The Greek Revival is visibly distinct from the Free Classic in that the Free Classic featured domes or rounded arches, while the Greek Revival avoided these curving forms in favor of more right-angle shapes derived from Greek and Roman temples. Most homes in the style resemble ancient temples in that they have rectangular plans, low pitch gable roofs, and a broad plain frieze located just below the cornice.
One of the earliest Greek Revival homes was designed by famous American architect Ithiel Town in 1926: The Henry G. Bowers House in Northampton, Massachusetts (demolished in 1916); it was a Roman temple with Ionic columns and transept wings. Less than a decade later, variations on this style began to appear throughout the United States, especially in the new settlements in New York and Michigan that were opened up in 1825 by completion of the Erie Canal, including the village of Adrian.
Almost without exception, buildings in the Greek Revival style were originally painted white to resemble the principal material found on ancient temples in the nineteenth century: marble. (Little did they know that ancient marble temples originally had been brightly painted with saturated colors.) Although the vast majority of Greek Revival homes in Adrian have no columns or pilasters at all, when they do they assume traditional Greek and Roman forms derived from the Doric, Ionic, Corinthian, or Tuscan orders. In Adrian, the Choate House on Dennis Street features slender Doric columns.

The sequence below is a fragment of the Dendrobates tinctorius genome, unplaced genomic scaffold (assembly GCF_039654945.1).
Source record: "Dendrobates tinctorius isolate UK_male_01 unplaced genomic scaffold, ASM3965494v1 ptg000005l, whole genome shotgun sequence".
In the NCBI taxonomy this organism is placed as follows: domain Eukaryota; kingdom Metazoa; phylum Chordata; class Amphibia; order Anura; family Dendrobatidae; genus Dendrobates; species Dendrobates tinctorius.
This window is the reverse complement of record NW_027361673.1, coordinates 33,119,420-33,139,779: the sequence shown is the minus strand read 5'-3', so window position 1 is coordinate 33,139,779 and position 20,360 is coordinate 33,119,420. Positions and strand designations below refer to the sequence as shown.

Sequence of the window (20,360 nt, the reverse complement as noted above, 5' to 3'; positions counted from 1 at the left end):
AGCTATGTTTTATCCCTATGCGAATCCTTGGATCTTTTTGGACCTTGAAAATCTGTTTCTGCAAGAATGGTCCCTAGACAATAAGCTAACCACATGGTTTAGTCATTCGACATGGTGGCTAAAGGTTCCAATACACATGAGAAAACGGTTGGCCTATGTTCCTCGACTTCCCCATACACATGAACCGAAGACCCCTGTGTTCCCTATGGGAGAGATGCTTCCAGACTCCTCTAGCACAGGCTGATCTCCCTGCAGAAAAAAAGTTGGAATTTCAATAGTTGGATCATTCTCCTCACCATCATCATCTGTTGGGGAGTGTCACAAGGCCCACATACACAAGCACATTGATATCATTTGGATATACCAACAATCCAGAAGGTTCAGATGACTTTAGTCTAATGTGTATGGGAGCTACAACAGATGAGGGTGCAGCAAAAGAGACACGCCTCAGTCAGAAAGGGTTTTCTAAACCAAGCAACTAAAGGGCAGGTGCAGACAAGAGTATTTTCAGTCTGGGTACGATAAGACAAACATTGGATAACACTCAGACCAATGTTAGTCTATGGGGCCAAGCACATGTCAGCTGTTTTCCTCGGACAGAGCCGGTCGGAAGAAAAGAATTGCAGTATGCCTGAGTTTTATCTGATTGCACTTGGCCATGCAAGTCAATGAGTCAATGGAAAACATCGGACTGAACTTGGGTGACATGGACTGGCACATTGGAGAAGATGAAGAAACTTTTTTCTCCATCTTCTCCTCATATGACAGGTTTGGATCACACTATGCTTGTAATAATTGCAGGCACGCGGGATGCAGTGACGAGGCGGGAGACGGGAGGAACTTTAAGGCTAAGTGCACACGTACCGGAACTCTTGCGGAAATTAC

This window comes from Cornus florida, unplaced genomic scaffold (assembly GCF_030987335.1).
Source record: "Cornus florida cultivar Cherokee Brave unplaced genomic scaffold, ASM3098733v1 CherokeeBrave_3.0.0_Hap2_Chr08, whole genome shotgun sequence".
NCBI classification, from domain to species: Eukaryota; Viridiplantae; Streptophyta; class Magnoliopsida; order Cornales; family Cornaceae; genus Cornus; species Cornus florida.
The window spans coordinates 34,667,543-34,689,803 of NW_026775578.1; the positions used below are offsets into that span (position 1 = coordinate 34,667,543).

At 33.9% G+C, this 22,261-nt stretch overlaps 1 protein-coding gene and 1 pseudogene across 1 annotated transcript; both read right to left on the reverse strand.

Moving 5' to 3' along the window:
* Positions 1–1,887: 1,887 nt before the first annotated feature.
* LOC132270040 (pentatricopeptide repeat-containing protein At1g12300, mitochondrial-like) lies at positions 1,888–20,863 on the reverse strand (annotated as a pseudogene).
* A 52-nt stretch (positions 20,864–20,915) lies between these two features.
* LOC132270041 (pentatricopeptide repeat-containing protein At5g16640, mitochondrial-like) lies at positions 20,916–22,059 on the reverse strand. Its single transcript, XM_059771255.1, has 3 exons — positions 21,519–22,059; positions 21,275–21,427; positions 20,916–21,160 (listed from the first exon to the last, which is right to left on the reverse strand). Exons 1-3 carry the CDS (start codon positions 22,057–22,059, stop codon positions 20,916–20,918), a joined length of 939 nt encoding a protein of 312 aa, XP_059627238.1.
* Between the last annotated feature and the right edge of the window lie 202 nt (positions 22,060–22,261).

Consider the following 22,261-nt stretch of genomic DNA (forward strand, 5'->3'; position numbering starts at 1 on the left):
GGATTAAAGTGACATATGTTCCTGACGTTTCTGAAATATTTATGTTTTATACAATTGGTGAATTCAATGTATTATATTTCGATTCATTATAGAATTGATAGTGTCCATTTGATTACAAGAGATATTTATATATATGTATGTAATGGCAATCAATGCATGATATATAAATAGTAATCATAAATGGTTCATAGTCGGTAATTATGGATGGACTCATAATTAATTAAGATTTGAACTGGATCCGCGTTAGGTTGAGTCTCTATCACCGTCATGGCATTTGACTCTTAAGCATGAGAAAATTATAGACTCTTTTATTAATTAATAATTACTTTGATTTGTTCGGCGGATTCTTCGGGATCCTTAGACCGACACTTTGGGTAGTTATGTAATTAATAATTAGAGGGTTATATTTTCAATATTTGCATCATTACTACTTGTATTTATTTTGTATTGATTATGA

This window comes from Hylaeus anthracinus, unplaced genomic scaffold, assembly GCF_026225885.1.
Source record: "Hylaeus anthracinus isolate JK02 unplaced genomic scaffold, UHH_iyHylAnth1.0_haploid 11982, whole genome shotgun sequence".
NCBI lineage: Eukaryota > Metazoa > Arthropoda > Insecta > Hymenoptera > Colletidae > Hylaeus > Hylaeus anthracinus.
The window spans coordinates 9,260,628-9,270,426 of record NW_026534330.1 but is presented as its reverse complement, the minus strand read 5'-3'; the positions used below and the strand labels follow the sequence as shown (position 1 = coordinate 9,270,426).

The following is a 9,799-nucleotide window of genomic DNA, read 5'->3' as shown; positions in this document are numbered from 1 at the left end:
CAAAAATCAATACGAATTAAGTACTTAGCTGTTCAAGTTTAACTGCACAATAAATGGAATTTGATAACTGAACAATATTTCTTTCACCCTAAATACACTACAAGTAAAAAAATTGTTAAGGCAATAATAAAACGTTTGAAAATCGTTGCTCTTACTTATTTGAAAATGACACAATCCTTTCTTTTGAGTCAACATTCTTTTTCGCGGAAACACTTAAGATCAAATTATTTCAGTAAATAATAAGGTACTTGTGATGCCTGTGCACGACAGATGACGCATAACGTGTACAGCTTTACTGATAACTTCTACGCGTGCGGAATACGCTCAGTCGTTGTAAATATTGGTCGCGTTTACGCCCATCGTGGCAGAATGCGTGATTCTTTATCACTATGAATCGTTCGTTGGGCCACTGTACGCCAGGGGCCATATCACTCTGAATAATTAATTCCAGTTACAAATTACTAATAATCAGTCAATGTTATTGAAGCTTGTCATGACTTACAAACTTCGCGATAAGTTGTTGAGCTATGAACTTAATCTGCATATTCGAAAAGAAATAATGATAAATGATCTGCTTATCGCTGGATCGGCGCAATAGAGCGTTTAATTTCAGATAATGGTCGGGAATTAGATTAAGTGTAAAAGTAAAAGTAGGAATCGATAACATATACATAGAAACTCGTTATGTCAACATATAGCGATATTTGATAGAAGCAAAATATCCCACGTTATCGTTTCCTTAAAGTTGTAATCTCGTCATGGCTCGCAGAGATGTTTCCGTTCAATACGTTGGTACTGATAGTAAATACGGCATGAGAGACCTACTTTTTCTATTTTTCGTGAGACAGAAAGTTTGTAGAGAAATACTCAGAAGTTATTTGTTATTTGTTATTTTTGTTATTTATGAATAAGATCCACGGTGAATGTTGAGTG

So, if the Greek Revival style buildings resemble both Greek and Roman temples, why is it called “Greek Revival”? Because the style’s name reflects Americans’ fascination with Greek history and culture in the second quarter of the nineteenth century, when a “Greek Fever” swept through America. The fascination with all things Greek was prompted in large part by the Greek War of Independence, which was fought between 1821 and 1829, ultimately freeing the Christian Greeks from almost four hundred years of Muslim domination by the Ottoman Turks.